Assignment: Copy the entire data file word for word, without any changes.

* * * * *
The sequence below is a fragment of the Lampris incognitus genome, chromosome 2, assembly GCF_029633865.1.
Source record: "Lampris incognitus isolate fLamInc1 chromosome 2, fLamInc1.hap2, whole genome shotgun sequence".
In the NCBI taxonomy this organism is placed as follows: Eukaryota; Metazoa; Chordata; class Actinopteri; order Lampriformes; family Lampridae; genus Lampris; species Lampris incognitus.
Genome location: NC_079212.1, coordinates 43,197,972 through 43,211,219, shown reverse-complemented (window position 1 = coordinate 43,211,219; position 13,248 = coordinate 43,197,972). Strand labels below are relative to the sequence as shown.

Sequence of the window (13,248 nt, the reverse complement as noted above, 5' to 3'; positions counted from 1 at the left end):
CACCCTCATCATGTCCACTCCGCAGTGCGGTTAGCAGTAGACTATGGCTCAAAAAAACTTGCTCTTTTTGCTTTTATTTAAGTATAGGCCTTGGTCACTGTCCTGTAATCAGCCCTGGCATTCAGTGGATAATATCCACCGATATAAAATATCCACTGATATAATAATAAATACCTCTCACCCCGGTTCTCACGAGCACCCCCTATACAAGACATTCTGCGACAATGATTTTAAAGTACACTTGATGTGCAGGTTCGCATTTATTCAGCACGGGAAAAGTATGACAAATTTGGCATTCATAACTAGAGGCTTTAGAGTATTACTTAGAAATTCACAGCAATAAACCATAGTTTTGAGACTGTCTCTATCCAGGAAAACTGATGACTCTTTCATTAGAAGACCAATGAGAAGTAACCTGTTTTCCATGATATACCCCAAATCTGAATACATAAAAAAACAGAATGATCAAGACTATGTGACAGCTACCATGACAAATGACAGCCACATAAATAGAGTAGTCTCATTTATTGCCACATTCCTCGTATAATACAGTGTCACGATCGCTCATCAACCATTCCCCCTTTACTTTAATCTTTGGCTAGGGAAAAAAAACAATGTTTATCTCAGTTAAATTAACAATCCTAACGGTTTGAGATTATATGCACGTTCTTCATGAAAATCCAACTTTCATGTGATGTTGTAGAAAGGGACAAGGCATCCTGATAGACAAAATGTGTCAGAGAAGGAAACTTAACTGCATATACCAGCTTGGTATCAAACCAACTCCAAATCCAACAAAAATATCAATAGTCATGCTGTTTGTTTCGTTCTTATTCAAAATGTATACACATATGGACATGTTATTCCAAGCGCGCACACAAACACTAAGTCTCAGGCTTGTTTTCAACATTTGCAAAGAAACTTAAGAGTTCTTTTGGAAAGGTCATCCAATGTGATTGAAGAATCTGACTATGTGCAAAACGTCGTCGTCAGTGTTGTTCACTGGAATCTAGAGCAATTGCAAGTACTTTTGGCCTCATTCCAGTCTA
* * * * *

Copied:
The sequence below is a fragment of the Lampris incognitus genome, chromosome 2, assembly GCF_029633865.1.
Source record: "Lampris incognitus isolate fLamInc1 chromosome 2, fLamInc1.hap2, whole genome shotgun sequence".
In the NCBI taxonomy this organism is placed as follows: Eukaryota; Metazoa; Chordata; class Actinopteri; order Lampriformes; family Lampridae; genus Lampris; species Lampris incognitus.
Genome location: NC_079212.1, coordinates 43,197,972 through 43,211,219, shown reverse-complemented (window position 1 = coordinate 43,211,219; position 13,248 = coordinate 43,197,972). Strand labels below are relative to the sequence as shown.

Sequence of the window (13,248 nt, the reverse complement as noted above, 5' to 3'; positions counted from 1 at the left end):
CACCCTCATCATGTCCACTCCGCAGTGCGGTTAGCAGTAGACTATGGCTCAAAAAAACTTGCTCTTTTTGCTTTTATTTAAGTATAGGCCTTGGTCACTGTCCTGTAATCAGCCCTGGCATTCAGTGGATAATATCCACCGATATAAAATATCCACTGATATAATAATAAATACCTCTCACCCCGGTTCTCACGAGCACCCCCTATACAAGACATTCTGCGACAATGATTTTAAAGTACACTTGATGTGCAGGTTCGCATTTATTCAGCACGGGAAAAGTATGACAAATTTGGCATTCATAACTAGAGGCTTTAGAGTATTACTTAGAAATTCACAGCAATAAACCATAGTTTTGAGACTGTCTCTATCCAGGAAAACTGATGACTCTTTCATTAGAAGACCAATGAGAAGTAACCTGTTTTCCATGATATACCCCAAATCTGAATACATAAAAAAACAGAATGATCAAGACTATGTGACAGCTACCATGACAAATGACAGCCACATAAATAGAGTAGTCTCATTTATTGCCACATTCCTCGTATAATACAGTGTCACGATCGCTCATCAACCATTCCCCCTTTACTTTAATCTTTGGCTAGGGAAAAAAAACAATGTTTATCTCAGTTAAATTAACAATCCTAACGGTTTGAGATTATATGCACGTTCTTCATGAAAATCCAACTTTCATGTGATGTTGTAGAAAGGGACAAGGCATCCTGATAGACAAAATGTGTCAGAGAAGGAAACTTAACTGCATATACCAGCTTGGTATCAAACCAACTCCAAATCCAACAAAAATATCAATAGTCATGCTGTTTGTTTCGTTCTTATTCAAAATGTATACACATATGGACATGTTATTCCAAGCGCGCACACAAACACTAAGTCTCAGGCTTGTTTTCAACATTTGCAAAGAAACTTAAGAGTTCTTTTGGAAAGGTCATCCAATGTGATTGAAGAATCTGACTATGTGCAAAACGTCGTCGTCAGTGTTGTTCACTGGAATCTAGAGCAATTGCAAGTACTTTTGGCCTCATTCCAGTCTA